June 25, 2011

AP Goes All Orwell in Covering Obama Apology for MOH Gaffe It Originally Ignored

By failing to initially cover a story millions of people nevertheless learned of — the presidential gaffe noted at NewsBusters by Matt Sheffield, among others, on Thursday morning — the Associated Press created a bit of a problem for itself. In a speech to soldiers at Fort Drum, President Obama “mistakenly identified a fallen member of that division as another soldier in a completely different Army unit who is alive” — both of whom were awarded the Congressional Medal of Honor.

NB’s Geoffrey Dickens noted later on Thursday that the Big 3 television networks also ignored the story.

A search on the last name of deceased soldier and Medal of Honor winner Jared Monti at the AP’s main site only returns one relevant story: its Friday night/Saturday morning coverage of Obama’s apology. Wait until you see how dishonestly the wire service tried to cover its tracks (graphically captured here for future reference, fair use and discussion purposes), starting with the headline:

White House confirms Medal of Honor mistake

The dictionary’s primary definition of “confirm” is “to establish the truth, accuracy, validity, or genuineness of.”

You see, in the Orwellian world of the Associated Press, we don’t know that the President’s gaffe really occurred because the self-described “Essential Global News Network” didn’t report it. Therefore, it can only turn into something that really did occur when a White House spokesperson “confirms” that it occurred. Until then, in AP-Land, it’s only some kind of unverifiable rumor.

Never mind that it’s recorded here at YouTube and heaven knows how many other places.

Never mind that it was noted Wednesday by over 50 blogs, including several high-traffic leaders like Pajamas Media (here and here), Hot Air, Gateway Pundit, Blackfive, and Wizbang.

Never mind that Andrew Breitbart posted the related video at 3:59 p.m. on Wednesday.

Never mind that a few establishment press outlets noted the gaffe early on Thursday, though with a level of understanding which would never have been and almost never has been allotted to a conservative or Republican, including the LA Times (“Obama confuses his Medal of Honor recipients during Ft. Drum remarks”), the Washington Post (“Obama slips on names of Medal of Honor recipients”), CBS News (“Obama criticized for flubbing name of medal of honor recipient” — Of course, the gaffe isn’t the story, it’s the fact that meanie conservatives are pointing it out), and ABC News (“Obama Flubs Medal Of Honor Winner”).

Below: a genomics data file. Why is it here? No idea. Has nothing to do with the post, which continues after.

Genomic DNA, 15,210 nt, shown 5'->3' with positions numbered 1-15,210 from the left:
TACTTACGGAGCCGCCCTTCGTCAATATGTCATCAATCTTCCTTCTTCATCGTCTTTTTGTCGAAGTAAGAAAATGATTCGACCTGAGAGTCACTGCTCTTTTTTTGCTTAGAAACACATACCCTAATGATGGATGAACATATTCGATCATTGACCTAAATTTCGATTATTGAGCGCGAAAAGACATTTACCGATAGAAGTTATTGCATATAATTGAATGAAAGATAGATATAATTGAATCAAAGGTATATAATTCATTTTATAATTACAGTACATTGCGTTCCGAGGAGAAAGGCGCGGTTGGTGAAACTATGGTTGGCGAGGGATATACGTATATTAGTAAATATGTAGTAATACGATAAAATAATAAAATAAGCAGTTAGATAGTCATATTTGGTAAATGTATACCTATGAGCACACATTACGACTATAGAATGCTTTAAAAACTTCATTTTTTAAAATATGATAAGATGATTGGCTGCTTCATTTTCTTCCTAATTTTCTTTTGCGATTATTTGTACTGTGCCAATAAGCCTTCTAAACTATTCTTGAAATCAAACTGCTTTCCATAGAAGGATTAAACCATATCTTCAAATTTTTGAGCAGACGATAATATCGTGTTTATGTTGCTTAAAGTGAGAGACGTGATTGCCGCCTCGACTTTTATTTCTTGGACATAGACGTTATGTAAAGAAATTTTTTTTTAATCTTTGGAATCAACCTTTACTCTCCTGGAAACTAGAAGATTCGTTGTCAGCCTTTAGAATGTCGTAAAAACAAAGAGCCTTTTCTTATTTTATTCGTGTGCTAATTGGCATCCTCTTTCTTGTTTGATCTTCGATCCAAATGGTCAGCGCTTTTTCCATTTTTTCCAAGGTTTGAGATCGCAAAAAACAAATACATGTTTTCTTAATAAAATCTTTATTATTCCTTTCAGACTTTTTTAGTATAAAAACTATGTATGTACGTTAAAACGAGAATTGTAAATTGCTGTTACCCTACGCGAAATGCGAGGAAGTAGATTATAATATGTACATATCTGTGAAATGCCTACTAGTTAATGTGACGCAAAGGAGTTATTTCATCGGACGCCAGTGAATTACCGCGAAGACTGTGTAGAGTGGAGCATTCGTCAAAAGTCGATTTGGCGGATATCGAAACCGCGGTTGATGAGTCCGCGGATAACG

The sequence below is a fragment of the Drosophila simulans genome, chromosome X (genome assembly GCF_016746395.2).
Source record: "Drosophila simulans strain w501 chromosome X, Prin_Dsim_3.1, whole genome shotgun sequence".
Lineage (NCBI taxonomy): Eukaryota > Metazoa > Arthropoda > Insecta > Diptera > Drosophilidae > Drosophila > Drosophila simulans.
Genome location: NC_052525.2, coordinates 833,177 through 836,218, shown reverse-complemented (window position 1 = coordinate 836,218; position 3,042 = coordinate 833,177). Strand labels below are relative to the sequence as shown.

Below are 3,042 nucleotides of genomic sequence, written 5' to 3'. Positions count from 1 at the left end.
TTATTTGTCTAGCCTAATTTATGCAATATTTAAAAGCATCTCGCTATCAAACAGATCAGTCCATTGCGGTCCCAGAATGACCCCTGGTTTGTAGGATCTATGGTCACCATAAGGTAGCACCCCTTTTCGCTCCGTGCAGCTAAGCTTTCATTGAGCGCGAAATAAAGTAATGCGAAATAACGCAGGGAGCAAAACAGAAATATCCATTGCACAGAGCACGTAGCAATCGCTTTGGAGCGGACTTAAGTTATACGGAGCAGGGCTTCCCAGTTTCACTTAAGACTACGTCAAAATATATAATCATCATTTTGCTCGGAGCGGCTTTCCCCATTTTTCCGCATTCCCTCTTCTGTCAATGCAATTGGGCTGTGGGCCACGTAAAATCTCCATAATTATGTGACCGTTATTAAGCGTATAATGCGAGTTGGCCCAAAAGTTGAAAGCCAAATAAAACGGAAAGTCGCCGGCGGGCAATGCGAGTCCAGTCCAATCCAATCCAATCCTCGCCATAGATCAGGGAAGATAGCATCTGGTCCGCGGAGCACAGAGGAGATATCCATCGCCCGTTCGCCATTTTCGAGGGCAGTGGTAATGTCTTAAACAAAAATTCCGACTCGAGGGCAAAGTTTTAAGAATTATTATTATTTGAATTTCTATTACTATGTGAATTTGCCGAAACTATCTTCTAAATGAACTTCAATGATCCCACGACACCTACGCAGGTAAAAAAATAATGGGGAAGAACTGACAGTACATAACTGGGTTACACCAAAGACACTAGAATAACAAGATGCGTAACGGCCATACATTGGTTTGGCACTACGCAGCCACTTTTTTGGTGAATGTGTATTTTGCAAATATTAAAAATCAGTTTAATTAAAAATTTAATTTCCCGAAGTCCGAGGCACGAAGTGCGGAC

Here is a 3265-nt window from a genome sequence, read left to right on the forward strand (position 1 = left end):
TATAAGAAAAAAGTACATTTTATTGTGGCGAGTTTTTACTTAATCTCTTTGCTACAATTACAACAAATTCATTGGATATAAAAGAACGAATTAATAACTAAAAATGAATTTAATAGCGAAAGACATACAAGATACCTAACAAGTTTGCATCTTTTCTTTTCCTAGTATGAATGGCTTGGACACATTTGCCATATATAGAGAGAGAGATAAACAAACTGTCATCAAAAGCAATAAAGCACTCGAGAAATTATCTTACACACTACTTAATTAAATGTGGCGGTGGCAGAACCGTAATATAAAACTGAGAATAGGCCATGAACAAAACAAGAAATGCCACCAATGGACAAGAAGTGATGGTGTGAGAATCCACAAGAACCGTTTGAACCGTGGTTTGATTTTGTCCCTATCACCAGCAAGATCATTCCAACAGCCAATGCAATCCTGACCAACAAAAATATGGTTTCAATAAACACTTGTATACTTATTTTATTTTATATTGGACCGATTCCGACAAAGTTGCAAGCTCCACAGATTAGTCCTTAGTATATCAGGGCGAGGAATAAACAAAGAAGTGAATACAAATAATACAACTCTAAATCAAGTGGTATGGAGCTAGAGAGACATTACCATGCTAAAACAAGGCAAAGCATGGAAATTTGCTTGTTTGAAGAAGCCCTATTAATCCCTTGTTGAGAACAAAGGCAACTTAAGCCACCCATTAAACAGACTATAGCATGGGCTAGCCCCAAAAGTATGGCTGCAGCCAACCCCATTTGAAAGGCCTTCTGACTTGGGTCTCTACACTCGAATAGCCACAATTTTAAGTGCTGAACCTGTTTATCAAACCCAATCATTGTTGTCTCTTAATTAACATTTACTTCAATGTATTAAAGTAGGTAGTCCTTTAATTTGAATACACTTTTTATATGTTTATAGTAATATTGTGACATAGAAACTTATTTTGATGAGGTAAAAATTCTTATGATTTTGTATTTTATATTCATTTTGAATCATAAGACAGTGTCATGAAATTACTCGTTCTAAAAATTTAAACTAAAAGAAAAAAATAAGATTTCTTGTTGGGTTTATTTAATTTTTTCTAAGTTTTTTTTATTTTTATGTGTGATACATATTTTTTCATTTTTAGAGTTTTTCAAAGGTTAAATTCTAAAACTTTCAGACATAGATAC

And finally, never mind that even the White House transcript of the speech posted Wednesday correctly records Obama’s gaffe:

First time I saw 10th Mountain Division, you guys were in southern Iraq. When I went back to visit Afghanistan, you guys were the first ones there. I had the great honor of seeing some of you because a comrade of yours, Jared Monti, was the first person who I was able to award the Medal of Honor to who actually came back and wasn’t receiving it posthumously.

Nope. At the AP, it’s not official until a White House spokesman “confirms” what everyone who knows of it has already seen, heard, and/or read, as the text of the AP’s unbylined coverage (I’d say it’s unbylined for a reason) demonstrates:

The White House is confirming that President Barack Obama misspoke about a Medal of Honor winner coming home alive during comments at Fort Drum in upstate New York.

Addressing soldiers of the 10th Mountain Division on Thursday, Obama said one of their comrades was the first person he had awarded the Medal of Honor who wasn’t receiving it posthumously. In fact, the soldier, Sgt. 1st Class Jared Monti, was killed in action.

Obama spokesman Josh Earnest says the president misspoke. He noted that Obama paid tribute to Monti in remarks to troops in Afghanistan in March 2010. But Salvatore Giunta was the first living recipient of the medal among veterans of the Iraq and Afghanistan wars.

You would almost think that until Mr. Earnest said the president “misspoke,” everybody thought Obama was correct (Update: … and that, as NewsBusters commenter MotherBelt wryly observed, everybody else was wrong about which soldier lived and which one died).

Earth to AP: The correct words are “admitted” and “acknowledged.” We’re not in a situation where a historical event isn’t considered to have happened until the White House says so — at least not yet.

Cross-posted at NewsBusters.org.